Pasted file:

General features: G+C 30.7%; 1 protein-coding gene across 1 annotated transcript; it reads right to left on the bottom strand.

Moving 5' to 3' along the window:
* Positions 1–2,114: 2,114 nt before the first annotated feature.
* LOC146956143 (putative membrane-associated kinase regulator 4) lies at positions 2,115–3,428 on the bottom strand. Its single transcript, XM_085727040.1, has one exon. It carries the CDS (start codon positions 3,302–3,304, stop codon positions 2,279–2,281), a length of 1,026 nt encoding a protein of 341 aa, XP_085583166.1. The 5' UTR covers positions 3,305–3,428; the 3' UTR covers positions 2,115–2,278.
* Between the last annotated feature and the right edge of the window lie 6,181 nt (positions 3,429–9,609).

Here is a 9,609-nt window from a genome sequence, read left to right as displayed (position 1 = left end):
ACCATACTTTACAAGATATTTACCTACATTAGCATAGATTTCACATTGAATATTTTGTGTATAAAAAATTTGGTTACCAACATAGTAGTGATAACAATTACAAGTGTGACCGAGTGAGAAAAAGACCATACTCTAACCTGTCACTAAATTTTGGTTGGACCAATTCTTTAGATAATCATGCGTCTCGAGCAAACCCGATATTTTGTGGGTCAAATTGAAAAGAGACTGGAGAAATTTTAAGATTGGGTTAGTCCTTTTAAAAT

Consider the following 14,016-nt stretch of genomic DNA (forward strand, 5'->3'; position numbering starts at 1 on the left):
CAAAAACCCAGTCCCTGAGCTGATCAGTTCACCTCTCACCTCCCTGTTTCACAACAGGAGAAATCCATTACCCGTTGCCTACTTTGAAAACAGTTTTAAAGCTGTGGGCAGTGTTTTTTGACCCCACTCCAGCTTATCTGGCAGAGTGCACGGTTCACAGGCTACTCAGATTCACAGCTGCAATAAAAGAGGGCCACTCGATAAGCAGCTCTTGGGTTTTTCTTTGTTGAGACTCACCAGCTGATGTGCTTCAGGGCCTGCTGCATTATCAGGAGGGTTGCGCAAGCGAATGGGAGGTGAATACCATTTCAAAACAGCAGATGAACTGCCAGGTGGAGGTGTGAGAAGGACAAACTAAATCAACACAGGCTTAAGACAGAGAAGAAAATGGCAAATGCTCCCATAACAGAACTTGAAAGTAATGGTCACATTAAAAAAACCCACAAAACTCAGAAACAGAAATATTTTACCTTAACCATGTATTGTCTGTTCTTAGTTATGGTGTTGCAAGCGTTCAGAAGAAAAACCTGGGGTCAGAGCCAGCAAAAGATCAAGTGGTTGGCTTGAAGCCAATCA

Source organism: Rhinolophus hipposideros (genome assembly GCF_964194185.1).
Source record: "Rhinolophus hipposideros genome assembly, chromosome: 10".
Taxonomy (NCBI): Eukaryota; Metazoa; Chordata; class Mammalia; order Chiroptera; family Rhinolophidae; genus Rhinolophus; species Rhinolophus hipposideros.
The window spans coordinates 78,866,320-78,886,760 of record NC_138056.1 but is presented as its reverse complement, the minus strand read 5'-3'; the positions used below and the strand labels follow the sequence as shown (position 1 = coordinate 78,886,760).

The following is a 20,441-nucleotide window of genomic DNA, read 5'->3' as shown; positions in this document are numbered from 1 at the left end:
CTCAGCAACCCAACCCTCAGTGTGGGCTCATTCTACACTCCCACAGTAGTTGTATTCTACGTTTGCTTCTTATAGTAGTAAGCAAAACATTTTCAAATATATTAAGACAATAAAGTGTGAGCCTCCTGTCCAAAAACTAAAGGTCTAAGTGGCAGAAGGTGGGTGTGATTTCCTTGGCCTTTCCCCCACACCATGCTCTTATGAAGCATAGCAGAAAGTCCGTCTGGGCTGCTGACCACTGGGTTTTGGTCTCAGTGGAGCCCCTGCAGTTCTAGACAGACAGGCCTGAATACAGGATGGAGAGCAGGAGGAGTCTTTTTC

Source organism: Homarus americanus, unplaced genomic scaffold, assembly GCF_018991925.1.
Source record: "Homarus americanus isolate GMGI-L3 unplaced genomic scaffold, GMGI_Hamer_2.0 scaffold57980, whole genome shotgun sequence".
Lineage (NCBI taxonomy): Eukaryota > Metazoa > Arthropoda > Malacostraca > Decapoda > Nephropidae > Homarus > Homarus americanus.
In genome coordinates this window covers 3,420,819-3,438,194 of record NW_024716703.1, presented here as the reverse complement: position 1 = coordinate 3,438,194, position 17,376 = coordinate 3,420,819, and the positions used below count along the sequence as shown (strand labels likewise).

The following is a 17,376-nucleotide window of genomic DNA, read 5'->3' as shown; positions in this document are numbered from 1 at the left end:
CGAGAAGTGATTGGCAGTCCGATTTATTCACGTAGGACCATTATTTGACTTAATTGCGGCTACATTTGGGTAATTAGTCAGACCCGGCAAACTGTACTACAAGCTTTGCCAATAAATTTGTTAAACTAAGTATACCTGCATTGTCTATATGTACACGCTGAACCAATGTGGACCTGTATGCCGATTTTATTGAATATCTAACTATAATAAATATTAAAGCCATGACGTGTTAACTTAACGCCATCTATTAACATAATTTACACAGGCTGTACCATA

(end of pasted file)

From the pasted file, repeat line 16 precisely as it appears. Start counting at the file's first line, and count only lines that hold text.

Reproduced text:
Source organism: Homarus americanus, unplaced genomic scaffold, assembly GCF_018991925.1.